The recent BASCA case has raised some interesting questions about the legal status of the private copying exception to UK copyright law introduced in 2014.
Broadly speaking, the new law is found in s28B of the Copyright, Design and Patents Act 1988, and introduced a limited defense to a copyright infringement claim where an individual makes a copy of a work he legitimately already owns, for example for the purpose of format shifting. Ripping a music file from a CD to .MP3 format for playing on a smartphone or tablet being one typical example.
This exception does not allow copying of copyright protected material for family and friends, neither does it legitimize downloading files from the Internet, as in most cases the downloader will not already own a legitimate licensed copy.
So really, you might well think, “that is a pretty limited situation, why all the fuss?”
The issue turns around the meaning of “fair compensation”. BASCA and the other claimants claim they are due some fair compensation for this as required by EU Directive 2001/29 which UK law has to comply with. The UK Government contended, in this particular instance, that no compensation is fair compensation.
The agenda for the claimant is that if they succeed, a blank media levy on storage would likely be introduced to provide their fair compensation, which already exists in many other European Countries. This will of course increase costs for consumers, and profits for copyright owners.
It is therefore a quite high stakes game, and means that immediate settlement in this case (the government lost a judicial review earlier this month) is probably quite unlikely. The key issues are whether the UK’s new private copying exception was itself legal under EU law and secondly, whether the process it was adopted under was procedurally legal.
The case can hardly be touted as a victory for the Claimants – BASCA et al. Of several grounds put forward by the claimants regarding the compliance with EU law, the judge rejected each in turn, not one being upheld. The only ground of the claimant’s case which was upheld, was that the Secretary of State for Business, Innovation and Skills, in introducing section 28B had not taken all relevant evidence and information into account before introducing this section.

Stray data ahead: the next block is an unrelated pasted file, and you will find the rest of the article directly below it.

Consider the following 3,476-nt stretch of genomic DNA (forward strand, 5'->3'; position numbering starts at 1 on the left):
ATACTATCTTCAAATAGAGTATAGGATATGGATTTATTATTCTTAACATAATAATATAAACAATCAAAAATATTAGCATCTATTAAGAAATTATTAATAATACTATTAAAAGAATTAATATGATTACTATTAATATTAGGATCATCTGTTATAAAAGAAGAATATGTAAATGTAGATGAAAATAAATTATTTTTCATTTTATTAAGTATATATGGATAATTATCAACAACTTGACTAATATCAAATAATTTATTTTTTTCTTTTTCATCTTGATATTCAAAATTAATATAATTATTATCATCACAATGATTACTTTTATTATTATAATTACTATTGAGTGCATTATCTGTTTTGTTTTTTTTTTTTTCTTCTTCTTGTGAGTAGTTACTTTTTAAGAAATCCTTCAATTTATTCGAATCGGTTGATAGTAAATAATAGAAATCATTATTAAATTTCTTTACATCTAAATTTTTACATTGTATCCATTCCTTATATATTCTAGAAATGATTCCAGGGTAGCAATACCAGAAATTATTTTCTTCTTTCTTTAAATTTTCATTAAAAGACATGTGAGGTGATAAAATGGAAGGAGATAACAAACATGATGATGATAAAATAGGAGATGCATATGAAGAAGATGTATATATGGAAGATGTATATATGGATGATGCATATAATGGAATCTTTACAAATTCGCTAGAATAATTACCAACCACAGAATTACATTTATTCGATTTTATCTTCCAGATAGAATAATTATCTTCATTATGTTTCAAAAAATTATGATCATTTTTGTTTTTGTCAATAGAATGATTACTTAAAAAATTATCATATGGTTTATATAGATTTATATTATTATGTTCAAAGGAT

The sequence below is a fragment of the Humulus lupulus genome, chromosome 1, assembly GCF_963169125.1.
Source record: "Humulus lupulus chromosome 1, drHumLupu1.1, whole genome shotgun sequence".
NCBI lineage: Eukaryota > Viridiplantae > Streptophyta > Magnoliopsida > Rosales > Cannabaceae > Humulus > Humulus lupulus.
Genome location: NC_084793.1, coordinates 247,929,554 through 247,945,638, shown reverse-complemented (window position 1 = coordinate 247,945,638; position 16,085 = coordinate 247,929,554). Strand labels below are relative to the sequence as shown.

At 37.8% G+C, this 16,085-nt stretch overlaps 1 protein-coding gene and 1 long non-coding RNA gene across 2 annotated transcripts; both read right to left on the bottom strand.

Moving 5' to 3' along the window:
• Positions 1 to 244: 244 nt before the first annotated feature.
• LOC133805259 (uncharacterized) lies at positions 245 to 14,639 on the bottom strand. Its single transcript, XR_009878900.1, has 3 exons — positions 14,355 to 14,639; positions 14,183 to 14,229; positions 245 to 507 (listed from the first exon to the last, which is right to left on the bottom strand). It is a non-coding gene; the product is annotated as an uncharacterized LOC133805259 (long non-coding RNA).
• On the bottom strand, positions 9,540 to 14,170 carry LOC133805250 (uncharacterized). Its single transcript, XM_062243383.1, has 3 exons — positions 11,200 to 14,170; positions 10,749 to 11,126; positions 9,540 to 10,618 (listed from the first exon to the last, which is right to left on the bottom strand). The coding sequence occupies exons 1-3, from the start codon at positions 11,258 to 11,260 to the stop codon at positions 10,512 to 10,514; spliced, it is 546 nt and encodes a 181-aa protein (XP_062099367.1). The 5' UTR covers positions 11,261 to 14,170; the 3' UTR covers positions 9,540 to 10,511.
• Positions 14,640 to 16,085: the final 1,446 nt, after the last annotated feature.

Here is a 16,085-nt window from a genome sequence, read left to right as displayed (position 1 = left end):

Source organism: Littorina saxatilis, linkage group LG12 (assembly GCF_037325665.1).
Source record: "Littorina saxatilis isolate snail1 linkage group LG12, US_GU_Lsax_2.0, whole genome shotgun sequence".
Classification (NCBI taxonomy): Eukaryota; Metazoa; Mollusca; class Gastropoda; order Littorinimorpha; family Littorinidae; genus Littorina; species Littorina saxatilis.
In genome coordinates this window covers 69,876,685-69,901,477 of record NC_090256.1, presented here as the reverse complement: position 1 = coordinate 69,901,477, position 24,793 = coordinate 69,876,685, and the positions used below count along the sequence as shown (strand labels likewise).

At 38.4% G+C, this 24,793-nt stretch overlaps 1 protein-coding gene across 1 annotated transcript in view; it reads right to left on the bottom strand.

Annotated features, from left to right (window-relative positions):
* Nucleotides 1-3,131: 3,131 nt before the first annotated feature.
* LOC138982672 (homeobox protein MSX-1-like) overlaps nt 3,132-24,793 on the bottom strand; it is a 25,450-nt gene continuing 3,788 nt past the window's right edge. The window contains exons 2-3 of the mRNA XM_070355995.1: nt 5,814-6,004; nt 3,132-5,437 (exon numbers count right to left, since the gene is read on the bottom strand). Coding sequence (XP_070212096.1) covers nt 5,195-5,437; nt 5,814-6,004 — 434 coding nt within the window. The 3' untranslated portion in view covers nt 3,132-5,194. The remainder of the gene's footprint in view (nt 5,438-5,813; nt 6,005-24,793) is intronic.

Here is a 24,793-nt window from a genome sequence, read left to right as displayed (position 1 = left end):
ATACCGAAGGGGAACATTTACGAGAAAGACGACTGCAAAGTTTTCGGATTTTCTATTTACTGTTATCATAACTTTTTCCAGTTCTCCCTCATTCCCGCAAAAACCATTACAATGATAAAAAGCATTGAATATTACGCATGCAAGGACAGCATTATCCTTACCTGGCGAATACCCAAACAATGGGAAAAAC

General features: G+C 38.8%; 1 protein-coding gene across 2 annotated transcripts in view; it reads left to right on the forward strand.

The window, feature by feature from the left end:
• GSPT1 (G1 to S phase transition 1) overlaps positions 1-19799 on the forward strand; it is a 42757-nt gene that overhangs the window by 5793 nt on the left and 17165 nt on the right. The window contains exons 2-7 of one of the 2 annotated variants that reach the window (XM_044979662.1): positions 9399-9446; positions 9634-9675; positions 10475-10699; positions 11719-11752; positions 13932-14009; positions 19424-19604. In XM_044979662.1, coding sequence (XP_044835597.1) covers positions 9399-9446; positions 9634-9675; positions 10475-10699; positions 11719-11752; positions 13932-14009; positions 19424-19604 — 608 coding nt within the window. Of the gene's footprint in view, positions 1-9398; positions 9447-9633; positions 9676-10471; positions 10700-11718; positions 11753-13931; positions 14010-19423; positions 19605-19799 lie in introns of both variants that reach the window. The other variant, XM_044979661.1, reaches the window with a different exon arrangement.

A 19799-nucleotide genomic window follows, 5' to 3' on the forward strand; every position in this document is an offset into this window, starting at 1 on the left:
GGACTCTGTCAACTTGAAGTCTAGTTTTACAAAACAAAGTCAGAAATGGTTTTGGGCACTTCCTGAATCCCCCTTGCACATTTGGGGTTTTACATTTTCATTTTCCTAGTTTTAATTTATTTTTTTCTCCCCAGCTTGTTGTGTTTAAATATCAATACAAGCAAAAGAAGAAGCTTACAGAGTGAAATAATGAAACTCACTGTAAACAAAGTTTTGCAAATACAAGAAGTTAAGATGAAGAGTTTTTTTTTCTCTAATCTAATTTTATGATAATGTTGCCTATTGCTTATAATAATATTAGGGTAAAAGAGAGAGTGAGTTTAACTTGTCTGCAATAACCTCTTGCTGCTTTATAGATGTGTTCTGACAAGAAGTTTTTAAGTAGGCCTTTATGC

So what happens now?
For the time being at least s28B remains with its limited format shifting defense. We are, for the moment, still free to format shift.
The Secretary of State could merely carry out the review in the proper manner identified by the court, gather sufficient evidence supporting s28B and that would satisfy the procedural requirement.
Either party could also appeal, the Claimant against the judge’s ruling against them on several points of law, or the defendant against the judge’s finding against the Secretary of State that insufficient evidence had been gathered or taken into account.
If this were to occur, it would be to the Court of Appeal, and possibly from there to the Supreme Court. For such appeals timescales of years rather than months are usually appropriate.
The other option which exists, which is not an appeal as such, is the court could refer the matter to the Court of Justice of the European Union (CJEU) for a ruling on a point of Law. As the UK law in dispute is derived from EU Law, it is the CJEU who has the ultimate say on what the EU law means in those circumstances.
Here the UK court would ask a specific set of questions as to what the correct interpretation of the law is, but the CJEU does not strictly speaking decide for the claimant or defendant, though in effect the ruling will usually strongly be favorable to one of the parties. This process will often take at least three or more years.
What might appeal courts or the CJEU rule ? Impossible to say with any certainty, but the CJEU has said in the recent Copydan case that in circumstances where there is minimal prejudice to the copyright owner, no compensation can indeed be fair compensation.
In this instance, as the user has already paid a copyright license fee when buying the original CD from which files are ripped, do the copyright owners suffer anything more than minor prejudice? I would suggest not, and it is apparent that this is the opinion of the judge Mr Justice Green, in BASCA. The claimants in BASCA of course contend differently, but well they would wouldn’t they?
A final parting point. If it were the case that through a CJEU ruling against format shifting a blank media levy was introduced (and this can be compelled by the EU, although this would be a long several year process of CJEU Ruling, UK failure to comply, negotiations, warnings etc before any action was taken by the Commission) the UK Government could quite legitimately contend that since many other EU countries which allow private copying with such levies also allow private copies for family members, the UK should now do the same.
This would widen the ambit of the current s28B a significant amount, and would to some extent offset increased costs to consumers of a blank media levy.
About the author: Camden is an IP lawyer practicing in the UK